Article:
The House on Tuesday took up a resolution to honor the 2,560th birthday of Confucius -- and that's pretty much all the floor business Democratic leaders scheduled for the day, as noncontroversial bills fill up the empty hours for lawmakers awaiting health care legislation.
It seemed as if the chamber has taken to heart Confucius' words: "It does not matter how slowly you go so long as you do not stop."
Still, the light workload has become routine in recent weeks and is starting to fray nerves.
House Minority Leader John A. Boehner bemoaned the lack of floor activity, saying Democrats would rather "celebrate the birth of an ancient Chinese philosopher" than debate plans for jobs and health care with Republicans.
"It is unacceptable for Congress to take it easy at a time when the nation's unemployment rate is nearing 10 percent and millions of out-of-work families struggling to make ends meet are asking, 'Where are the jobs?' " the Ohio Republican said in a statement.
Democratic leaders said it was worthwhile to spend floor time on easy votes because the heavy lifting was being done on committees and behind closed doors.
"When there are not votes on the floor, there is still a whole lot of other business that has been going on," said Rep. Chris Van Hollen, Maryland Democrat and the special assistant to House Speaker Nancy Pelosi. "It is important to have members here doing their work."
Tuesday's floor schedule also included a nonbinding procedural vote on an already passed annual appropriations bill for the Interior Department and resolutions that would welcome the Archbishop of Constantinople on his visit to the United States, support the goals of National Adoption Month and call on Iran to release three detained American hikers.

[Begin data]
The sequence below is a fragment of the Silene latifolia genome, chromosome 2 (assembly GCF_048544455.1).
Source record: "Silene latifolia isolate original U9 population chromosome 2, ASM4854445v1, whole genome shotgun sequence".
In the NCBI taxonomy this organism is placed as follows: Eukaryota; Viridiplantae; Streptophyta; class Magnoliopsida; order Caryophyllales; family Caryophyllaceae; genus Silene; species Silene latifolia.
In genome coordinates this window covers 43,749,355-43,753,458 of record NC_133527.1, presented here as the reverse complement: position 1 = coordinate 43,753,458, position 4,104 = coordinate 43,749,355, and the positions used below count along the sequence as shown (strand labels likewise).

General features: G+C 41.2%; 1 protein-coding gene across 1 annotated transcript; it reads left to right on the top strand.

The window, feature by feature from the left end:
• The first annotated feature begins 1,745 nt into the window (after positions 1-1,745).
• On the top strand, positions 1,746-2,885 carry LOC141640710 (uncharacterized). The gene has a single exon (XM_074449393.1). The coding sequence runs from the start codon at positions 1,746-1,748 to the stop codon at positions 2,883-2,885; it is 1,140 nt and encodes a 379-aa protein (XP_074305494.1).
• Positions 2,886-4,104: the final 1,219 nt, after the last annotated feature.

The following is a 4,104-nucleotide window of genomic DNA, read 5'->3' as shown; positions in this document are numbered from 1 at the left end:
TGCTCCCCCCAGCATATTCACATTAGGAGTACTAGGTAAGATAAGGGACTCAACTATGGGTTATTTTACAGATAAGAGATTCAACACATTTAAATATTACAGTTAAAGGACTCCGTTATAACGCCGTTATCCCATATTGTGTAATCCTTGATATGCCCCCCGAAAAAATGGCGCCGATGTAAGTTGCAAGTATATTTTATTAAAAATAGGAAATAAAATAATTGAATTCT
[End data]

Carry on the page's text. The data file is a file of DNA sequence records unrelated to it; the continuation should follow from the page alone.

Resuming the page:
Rep. Al Green, Texas Democrat who sponsored the Confucius resolution, objected to Mr. Boehner singling out his bill for criticism when Republicans offer similar resolutions all the time, including the resolution to welcome the archbishop to the United States.
The Confucius resolution did not get a vote Tuesday. It was scheduled for a voice vote as part of the package of suspension bills, but Republicans requested a roll call vote, which was postponed.
The House is expected to take up more substantial legislation later in the week, including the reauthorization of the Small Business Administration. Still, resolutions for pet causes have dominated recent agendas.
Part of the problem filling the chamber's agenda is a Senate logjam holding up major legislation and most of the 12 annual appropriations bills the fund the government for the fiscal year beginning Oct. 1.
House Majority Leader Steny H. Hoyer, Maryland Democrat, said last week that he was frustrated with the slow pace of legislation coming from the Senate.
"We're not going to make work. I'm not going to have people stand here and just twiddle their thumbs," he said. "We're doing a lot of work. It just so happens it's not on the floor."
The Senate on Tuesday broke through one obstacle when senators overwhelmingly voted to take up a bill giving the unemployed extra weeks of benefits. But the episode underscored just how bogged down the Senate has become.
Democrats had sought for weeks to take up the bill, but Republicans objected three times, forcing Democrats to hold an official vote to head off a filibuster. And when Republicans had to vote, their opposition melted away -- 27 of them joined the Democrats in voting to take up the measure, including the party leaders who had been blocking the bill.
"We've seen this repeatedly over the last year," said Jim Manley, a spokesman for Mr. Reid, who said Republicans often times slow walk popular bills but end up voting for them despite making few or no changes.
Meanwhile, Democratic leaders in both chambers gave themselves more time to pass the seven of the must-pass spending bills to fund the government for 2010. The bills are already a month behind schedule, but Democrats said they'll pass a "continuing resolution" to keep the government open until Dec. 18 - the second stop-gap measure this year.
Rep. Jerry Lewis, California Republican, complained, saying that will "literally lift that pressure off" lawmakers to get the rest of the bills done.
The new breathing room for passing appropriations bills likely means the House will see more short agendas that are long on noncontroversial measures.
• Stephen Dinan contributed to this report.